Acanthosis nigricans is a common skin pigmentation disorder. The sign of acanthosis nigricans are usually found as dark patches of skin with a thick, velvety texture. It is usually found in body folds, such as the posterior and lateral folds of the neck, the armpits, groin, navel, forehead, and other areas.
The skin changes of acanthosis nigricans (ak-an-THOE-sis NIE-grih-kuns) typically occur in people who are obese or have diabetes. Children who develop the condition are at higher risk of developing type 2 diabetes. Rarely, acanthosis nigricans can be a warning sign of a cancerous tumor in an internal organ, such as the stomach or liver.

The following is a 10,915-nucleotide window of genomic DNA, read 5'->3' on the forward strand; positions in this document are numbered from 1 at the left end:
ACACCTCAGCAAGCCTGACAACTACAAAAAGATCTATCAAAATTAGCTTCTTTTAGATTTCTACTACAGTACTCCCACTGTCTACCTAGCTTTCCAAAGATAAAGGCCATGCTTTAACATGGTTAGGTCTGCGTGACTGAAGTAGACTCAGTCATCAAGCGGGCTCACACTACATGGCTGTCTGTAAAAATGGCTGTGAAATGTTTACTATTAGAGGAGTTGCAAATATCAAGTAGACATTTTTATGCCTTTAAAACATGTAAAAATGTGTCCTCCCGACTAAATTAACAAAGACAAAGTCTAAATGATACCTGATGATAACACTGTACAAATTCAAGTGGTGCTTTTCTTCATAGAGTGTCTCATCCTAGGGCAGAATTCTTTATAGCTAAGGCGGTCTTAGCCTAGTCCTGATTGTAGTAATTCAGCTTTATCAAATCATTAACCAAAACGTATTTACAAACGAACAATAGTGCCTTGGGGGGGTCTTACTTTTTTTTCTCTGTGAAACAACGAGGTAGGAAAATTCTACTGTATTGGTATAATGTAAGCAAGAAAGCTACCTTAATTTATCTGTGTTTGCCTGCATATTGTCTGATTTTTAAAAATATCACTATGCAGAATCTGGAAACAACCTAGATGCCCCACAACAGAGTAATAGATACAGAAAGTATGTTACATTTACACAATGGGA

Disease statistics: In United Kingdom the prevalence rate for Acanthosis nigricans was calculated by considering a total of 2,205 participants were examined. Overall prevalence rates for Acanthosis nigricans were 34.2 and 47.2%, respectively. In general, the rates for both increased with age and degree of Indian heritage and were higher in female subjects, overweight/obese individuals, those with type 2 diabetes, and those with a parental history of type 2 diabetes.